by Steve Cyr
It is natural to view retirement preparation as strictly an exercise in asset accumulation. Most people narrowly focus their efforts on building a nest egg large enough to fund the retirement they desire.
For those who begin planning early in life and who are persistent enough to be able to stay on track over time, accumulating the necessary funds for their ideal retirement may be entirely realistic. But for the many people who approach retirement well behind, there’s little comfort to be found in some unreachable asset accumulation target.
Changing your retirement perspective
So what can you do at this stage of the game? First, acknowledge that your original target–if you ever had one–is out of reach. Second, realize that a financially successful retirement isn’t about some magic number nearly so much as the relationship of your income to your expenses.
This changes your perspective. You begin to focus less on assets and more on income and expenses. There is more that can be done late in the retirement planning process to maximize income and control expenses than to accelerate asset accumulation.
One way you may be able to increase your net income in retirement is by moving money from your traditional IRAs to Roth IRAs. This will likely be a taxable transaction. But by paying the taxes now, while you’re working and can better afford it, you can ensure that you will be able to withdraw the money tax-free in retirement.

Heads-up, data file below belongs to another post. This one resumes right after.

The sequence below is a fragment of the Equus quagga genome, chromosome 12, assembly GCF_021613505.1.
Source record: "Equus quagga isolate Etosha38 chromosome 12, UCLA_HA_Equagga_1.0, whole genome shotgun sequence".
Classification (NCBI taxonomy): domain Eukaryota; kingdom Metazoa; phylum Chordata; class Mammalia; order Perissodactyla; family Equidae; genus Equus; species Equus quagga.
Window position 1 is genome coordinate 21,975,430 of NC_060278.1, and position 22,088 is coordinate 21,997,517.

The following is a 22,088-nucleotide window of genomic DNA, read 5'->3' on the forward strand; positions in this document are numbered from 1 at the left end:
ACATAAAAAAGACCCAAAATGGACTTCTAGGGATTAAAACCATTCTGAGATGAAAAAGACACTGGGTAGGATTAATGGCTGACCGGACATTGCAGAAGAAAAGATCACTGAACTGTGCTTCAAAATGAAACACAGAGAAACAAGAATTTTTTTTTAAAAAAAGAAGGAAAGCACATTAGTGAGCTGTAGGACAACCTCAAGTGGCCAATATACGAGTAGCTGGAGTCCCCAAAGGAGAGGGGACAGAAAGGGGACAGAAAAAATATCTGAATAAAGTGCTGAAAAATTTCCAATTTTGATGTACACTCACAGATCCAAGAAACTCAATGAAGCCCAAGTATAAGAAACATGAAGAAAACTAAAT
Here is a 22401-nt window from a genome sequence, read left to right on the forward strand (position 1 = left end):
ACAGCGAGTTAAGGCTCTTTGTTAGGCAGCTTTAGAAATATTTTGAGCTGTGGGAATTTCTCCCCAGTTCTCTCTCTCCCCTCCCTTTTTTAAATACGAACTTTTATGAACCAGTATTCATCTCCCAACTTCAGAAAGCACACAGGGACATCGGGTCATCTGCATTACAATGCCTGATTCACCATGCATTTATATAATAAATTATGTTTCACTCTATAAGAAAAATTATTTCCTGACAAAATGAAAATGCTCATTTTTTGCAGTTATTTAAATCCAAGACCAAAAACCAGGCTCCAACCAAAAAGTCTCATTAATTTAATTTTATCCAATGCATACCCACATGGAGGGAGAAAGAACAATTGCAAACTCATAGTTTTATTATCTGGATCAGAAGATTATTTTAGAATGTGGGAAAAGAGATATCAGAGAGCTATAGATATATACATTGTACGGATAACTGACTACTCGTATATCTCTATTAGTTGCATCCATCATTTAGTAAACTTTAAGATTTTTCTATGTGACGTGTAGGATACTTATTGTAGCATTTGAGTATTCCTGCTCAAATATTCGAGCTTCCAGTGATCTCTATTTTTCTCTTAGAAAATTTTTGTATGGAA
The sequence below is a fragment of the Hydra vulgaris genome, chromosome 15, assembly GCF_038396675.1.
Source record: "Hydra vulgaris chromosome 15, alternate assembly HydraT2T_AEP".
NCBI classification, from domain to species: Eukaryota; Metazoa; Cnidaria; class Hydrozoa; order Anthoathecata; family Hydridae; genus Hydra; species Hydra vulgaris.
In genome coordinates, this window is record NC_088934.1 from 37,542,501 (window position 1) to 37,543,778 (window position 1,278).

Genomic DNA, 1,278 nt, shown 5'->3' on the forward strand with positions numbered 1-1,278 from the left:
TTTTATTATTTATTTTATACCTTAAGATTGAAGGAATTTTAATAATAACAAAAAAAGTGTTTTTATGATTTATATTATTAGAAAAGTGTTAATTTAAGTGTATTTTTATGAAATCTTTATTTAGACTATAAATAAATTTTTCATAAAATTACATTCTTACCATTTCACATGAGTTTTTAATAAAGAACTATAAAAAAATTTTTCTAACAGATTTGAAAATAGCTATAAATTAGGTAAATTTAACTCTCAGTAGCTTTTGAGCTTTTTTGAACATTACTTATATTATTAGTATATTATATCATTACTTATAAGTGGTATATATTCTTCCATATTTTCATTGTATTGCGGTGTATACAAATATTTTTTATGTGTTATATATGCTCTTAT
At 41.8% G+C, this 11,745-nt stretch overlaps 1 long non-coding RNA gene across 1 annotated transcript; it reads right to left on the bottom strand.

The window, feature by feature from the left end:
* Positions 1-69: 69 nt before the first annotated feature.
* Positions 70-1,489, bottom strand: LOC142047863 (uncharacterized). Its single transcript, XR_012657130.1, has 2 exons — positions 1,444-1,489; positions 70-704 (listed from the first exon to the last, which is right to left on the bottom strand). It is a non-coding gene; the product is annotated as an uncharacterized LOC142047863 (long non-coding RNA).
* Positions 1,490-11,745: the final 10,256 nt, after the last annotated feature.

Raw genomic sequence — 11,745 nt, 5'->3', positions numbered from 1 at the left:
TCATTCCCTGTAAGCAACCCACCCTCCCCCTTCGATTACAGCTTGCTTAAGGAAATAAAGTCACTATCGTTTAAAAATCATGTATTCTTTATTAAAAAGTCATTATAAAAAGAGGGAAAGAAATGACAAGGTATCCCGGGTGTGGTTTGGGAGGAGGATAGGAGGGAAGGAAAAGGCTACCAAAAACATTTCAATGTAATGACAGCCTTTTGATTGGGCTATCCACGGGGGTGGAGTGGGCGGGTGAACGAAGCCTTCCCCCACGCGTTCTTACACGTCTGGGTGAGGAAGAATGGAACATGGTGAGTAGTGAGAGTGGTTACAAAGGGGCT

Another attractive way to increase your retirement income is by waiting longer to claim your Social Security benefits. If long life spans run in your family, it may be worth waiting. Of course, if you can’t afford to retire without Social Security, waiting to claim it will mean working longer.
One of the best and most obvious ways to reduce retirement expenses is by paying off your mortgage before you retire. It’s common for people to build the most expensive house they’ve ever owned when they retire. That’s fine if you can comfortably afford it, but if you’re playing catch-up, it might make more sense to eliminate a mortgage payment that likely will eat up 25 or 30 percent of your monthly income.
Another common-sense method for those not concerned about estate taxes to consider for reducing expenses is spending the money in your taxable investment accounts first. By spending the money in your non-retirement accounts first, you can minimize your total tax bill, allowing retirement accounts to continue to compound on a tax-deferred basis.
Your Advisor can help
Starting to get the idea? There are viable strategies for maximizing your income and controlling your expenses in retirement. So, if you’re nearing retirement and don’t feel entirely confident that you’re on track, don’t spend a lot of time fretting over some online calculator. Sit down with your financial advisor and discuss what steps you can take to stretch your resources and get the most out of your retirement.
Steve Cyr is a financial advisor with First Command Financial Services. Steve is graduate of the United States Military Academy at West Point with a Bachelor of Science degree with a concentration on Economics and served eight years in the U.S. Army.